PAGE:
Thats all for this time. Salud!
Amigos y Amigas,
For a long time now i have lost the faith a little bit in the world of agave. for some reason I had a feeling that everything was working against my beliefs and that the industry was turning evil. For that reason I have been particularly active on this blog. The inspiration have been on a record low and all my energy I have spent at The Barking Dog. Which is fair enough, I expected it to be a lot of work opening a bar, but not to drown in it, but luckily I escaped just as my nose was going under the surface. I felt that I got stuck again, not sure where this leads me, what my role in all of this was, it even got to the point where I could spend a whole day without having a little Mezcal. Mental I know. I felt it was time to leave. Last time I was on holidays was in Mexico two and a half years ago and with all the hard work this industry brings with it, newly acquired knowledge taught me that it is needed more often than that. So the last three weeks I have spent on the beach with my girlfriend and a lot of Mezcal. Drinking Mezcal on the beach many days in a row made it much easier for me to put things in to perspective, and I came back a more relaxed man than before.
Upon my arrival back home a little bird had told me there was a surprise or two waiting for me in the bar and for the first time in a long while I was actually truly excited about trying a new product, butterflies in the belly kind of feeling, you know what I mean. The main attraction was the latest addition to the Ocho portfolio, but there was also a new Mezcal on the Danish market, Illegal. I have heard and read a lot about this, but never gotten around to try it sober, which is the first thing I will do after finishing this post. The basic range of Don Fulano is now available and Herencia Mexicana is if not right now in the basement of Juuls, it will be very soon. So much more about this later. The thing I have missed in Tequila lately is the power of the agave when it is un diluted. My favourite Tequilas have always been from the more traditional distilleries, and now I know why. They do not dilute the Tequila after distillation. It gives the Tequila a completely different character and power in flavour. Almost like the alcohol disappears and what is exposed is purely the flavour of the Tequila. However after drinking a lot of Mezcal which is usually at a higher abv, it is a little bit hard to go back to the 40% Tequilas. The become almost too delicate. Then I found Don Fulano 50% which has much more power in its flavour, richer notes of cooked agave, wild green plants and dusty roads. Before that the only one I knew was Herradura Blanco 46% which was far better that the export strength. And now the christmas present of the year, Ocho Anejo Cask Strength. Aged 18 months and 24 days and served at 54.4% abv this goddess of Anejo Tequilas explodes in your mouth and gives you the full expression of the agaves. This time from Rancho Los Corrales. This fills me with new hope and belief that the true agave industry will survive. The Tequila boom will most likely explode at some point and sales and promotion will go down. But we will see more and more aficionados within the category of agave.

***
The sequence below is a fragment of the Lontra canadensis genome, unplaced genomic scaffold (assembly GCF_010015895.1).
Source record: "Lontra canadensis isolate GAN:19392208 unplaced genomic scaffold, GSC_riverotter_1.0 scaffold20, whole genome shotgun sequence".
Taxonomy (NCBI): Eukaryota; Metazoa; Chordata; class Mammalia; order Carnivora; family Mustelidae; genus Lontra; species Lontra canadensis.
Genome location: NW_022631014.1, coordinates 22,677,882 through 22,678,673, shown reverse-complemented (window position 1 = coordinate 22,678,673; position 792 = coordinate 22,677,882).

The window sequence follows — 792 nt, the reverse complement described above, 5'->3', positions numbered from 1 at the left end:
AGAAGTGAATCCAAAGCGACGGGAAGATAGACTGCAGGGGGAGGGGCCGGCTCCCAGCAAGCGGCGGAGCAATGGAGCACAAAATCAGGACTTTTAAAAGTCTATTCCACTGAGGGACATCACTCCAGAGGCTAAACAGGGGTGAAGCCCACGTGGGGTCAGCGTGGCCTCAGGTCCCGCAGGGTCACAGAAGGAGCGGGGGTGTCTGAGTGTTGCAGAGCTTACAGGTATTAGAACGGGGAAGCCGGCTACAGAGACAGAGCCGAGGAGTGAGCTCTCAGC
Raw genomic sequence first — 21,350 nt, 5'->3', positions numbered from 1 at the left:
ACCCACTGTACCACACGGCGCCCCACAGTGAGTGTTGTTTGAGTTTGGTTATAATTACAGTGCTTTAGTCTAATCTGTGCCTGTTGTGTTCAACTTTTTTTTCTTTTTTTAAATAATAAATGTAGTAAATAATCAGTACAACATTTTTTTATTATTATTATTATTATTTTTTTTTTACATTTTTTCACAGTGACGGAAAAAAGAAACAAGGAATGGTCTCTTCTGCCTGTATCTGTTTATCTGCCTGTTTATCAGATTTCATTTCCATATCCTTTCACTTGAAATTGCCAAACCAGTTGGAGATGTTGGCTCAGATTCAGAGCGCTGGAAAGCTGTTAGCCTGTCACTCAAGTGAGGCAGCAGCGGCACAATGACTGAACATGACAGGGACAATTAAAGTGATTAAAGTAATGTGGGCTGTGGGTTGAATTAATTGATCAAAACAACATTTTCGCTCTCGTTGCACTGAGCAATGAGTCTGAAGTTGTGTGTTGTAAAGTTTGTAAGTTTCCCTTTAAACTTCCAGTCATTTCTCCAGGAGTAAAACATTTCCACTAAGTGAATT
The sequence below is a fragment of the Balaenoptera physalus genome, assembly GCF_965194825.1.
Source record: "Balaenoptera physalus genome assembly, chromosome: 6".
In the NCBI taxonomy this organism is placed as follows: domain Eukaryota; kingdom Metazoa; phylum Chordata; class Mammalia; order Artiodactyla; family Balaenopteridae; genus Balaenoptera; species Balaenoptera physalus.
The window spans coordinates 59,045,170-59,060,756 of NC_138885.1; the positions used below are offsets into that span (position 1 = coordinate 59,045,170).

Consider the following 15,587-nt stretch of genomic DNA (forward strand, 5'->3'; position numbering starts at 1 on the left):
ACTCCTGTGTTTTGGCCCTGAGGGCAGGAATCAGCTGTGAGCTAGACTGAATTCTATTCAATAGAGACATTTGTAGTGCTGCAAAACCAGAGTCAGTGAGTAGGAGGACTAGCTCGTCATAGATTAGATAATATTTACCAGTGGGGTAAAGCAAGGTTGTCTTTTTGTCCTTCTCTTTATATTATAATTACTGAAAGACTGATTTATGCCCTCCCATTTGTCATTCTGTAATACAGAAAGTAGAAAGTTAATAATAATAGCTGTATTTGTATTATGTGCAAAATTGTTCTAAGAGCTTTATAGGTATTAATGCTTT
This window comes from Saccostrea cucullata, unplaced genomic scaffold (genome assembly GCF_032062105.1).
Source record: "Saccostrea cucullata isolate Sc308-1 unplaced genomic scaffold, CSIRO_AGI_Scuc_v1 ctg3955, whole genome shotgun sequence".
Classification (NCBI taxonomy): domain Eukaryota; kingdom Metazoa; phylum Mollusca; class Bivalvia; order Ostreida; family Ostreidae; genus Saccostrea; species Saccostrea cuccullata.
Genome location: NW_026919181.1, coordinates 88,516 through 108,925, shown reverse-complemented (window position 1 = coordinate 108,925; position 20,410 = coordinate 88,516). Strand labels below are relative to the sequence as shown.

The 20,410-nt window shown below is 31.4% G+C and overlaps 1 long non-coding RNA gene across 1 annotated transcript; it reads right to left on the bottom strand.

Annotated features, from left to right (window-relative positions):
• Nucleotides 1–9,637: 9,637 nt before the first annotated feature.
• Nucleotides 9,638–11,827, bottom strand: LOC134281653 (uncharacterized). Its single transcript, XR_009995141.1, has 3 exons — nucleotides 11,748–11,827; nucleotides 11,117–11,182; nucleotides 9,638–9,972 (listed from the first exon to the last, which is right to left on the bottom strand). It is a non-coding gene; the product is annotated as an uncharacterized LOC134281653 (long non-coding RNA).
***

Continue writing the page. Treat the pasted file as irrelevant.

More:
This blog post was sponsored by a decent sized Del Maguey Minero. Salud!